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Saturday, October 13, 2007

When it's okay to dig up a cemetery and when it's not

The 'Religion of Peace' is once again showing its double standards - one for itself and another for the dhimmis - in a controversy over a cemetery. In London, there are plans to dig up 350,000 graves to make way for a new cemetery. London's Daily Mail says that "Officially it would be known as a "multi-faith" cemetery but it is likely that it would principally answer calls for a Muslim graveyard in the largely-Asian East London borough." The cemetery, the City of London and Tower Hamlets Cemetery (pictured, top left), was opened by an act of Parliament in 1841. By law in England, any grave that is more than seventy-five years old can be removed. Remind me not to be buried there.

Here in Jerusalem, for more than two years, the construction of the Museum of Tolerance, being built by Los Angeles' Simon Wiesenthal Center, has been tied up in the courts. The reason is that the Museum is being constructed on the site of a parking garage that was built in the 1960's on a corner of what was a Muslim cemetery. The cemetery was declared mundras (abandoned) by the Muslim Shari'a Court of Appeals in 1964. Burials had not taken place there in nearly forty years and none other than Haj Amin al-Husseini built a hotel on part of the cemetery ground in 1929. In January 2006, the Islamic Movement's Northern Front, a 'militant' organization headed by Sheikh Raed Sallah, filed an appeal with the High Court of Justice in the name of the Wakf, construction was suspended and the Wiesenthal Center has done nothing but incur costs ever since.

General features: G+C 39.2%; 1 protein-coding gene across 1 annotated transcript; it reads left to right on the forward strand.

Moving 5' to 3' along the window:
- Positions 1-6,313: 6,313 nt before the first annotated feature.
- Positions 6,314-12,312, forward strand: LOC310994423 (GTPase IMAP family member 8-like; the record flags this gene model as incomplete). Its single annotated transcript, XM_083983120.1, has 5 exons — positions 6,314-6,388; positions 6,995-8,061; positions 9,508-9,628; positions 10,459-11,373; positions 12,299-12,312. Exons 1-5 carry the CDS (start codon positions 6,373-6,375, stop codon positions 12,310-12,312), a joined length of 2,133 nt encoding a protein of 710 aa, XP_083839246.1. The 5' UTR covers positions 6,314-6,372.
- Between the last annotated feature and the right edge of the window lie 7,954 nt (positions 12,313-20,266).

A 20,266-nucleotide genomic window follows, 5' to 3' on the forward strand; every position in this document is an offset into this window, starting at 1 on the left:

I discussed the cemetery's history at length here.

In light of the Muslim insistence that graves cannot be removed from a cemetery in which no one has been buried since the 1920's, it is ironic to see Muslims in London demanding that another cemetery, which has been in use much more recently (according to the Daily Mail it was declared full and closed in 1966), with 350,000 graves be 'removed.' But then, there's one standard for the Muslims and another for the Dhimmis.


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